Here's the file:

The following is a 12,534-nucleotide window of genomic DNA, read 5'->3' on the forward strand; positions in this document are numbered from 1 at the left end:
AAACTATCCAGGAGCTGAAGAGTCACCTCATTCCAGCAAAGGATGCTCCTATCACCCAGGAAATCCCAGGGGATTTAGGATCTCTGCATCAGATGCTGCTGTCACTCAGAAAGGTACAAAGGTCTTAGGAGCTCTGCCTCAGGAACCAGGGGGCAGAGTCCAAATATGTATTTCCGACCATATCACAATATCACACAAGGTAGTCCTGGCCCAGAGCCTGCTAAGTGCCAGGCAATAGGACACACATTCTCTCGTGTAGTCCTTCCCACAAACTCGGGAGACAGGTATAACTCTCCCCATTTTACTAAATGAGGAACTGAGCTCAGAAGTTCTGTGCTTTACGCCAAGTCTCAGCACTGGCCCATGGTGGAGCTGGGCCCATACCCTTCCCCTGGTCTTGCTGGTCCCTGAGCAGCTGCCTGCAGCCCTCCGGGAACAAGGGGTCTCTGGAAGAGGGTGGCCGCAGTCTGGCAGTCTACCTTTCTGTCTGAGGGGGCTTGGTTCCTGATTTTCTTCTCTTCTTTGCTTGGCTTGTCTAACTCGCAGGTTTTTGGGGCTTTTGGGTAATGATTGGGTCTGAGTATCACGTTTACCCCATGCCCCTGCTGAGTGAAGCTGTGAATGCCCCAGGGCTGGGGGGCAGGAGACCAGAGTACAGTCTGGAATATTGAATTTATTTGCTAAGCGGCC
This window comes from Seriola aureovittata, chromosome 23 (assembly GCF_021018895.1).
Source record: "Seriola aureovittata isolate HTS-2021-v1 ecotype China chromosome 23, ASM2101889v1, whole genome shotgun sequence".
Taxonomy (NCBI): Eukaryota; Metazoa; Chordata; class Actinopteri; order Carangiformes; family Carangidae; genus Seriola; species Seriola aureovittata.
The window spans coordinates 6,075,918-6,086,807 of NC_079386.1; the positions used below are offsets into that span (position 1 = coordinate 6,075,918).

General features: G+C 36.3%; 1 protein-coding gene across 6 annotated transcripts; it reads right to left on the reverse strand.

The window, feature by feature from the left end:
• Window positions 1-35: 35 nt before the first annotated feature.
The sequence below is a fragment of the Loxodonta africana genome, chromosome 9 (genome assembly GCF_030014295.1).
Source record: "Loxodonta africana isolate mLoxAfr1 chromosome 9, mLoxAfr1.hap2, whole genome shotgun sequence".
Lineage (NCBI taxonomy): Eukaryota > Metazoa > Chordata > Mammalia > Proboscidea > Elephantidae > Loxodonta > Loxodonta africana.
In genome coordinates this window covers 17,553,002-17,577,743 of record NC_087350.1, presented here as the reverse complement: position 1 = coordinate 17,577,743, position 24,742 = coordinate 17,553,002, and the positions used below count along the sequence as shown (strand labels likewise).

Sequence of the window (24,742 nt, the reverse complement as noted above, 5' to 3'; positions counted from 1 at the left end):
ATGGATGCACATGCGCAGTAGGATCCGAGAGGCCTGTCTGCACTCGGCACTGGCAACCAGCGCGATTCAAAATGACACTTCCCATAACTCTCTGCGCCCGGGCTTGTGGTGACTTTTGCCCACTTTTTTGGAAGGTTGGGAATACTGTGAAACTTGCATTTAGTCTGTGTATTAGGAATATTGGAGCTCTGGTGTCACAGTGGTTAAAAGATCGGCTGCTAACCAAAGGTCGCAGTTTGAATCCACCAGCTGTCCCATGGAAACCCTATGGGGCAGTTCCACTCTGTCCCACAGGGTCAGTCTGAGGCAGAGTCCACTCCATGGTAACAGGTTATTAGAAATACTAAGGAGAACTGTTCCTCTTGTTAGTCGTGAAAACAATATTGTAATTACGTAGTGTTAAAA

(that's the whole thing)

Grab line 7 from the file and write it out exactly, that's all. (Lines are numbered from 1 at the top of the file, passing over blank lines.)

General features: G+C 36.3%; 1 protein-coding gene across 6 annotated transcripts; it reads right to left on the reverse strand.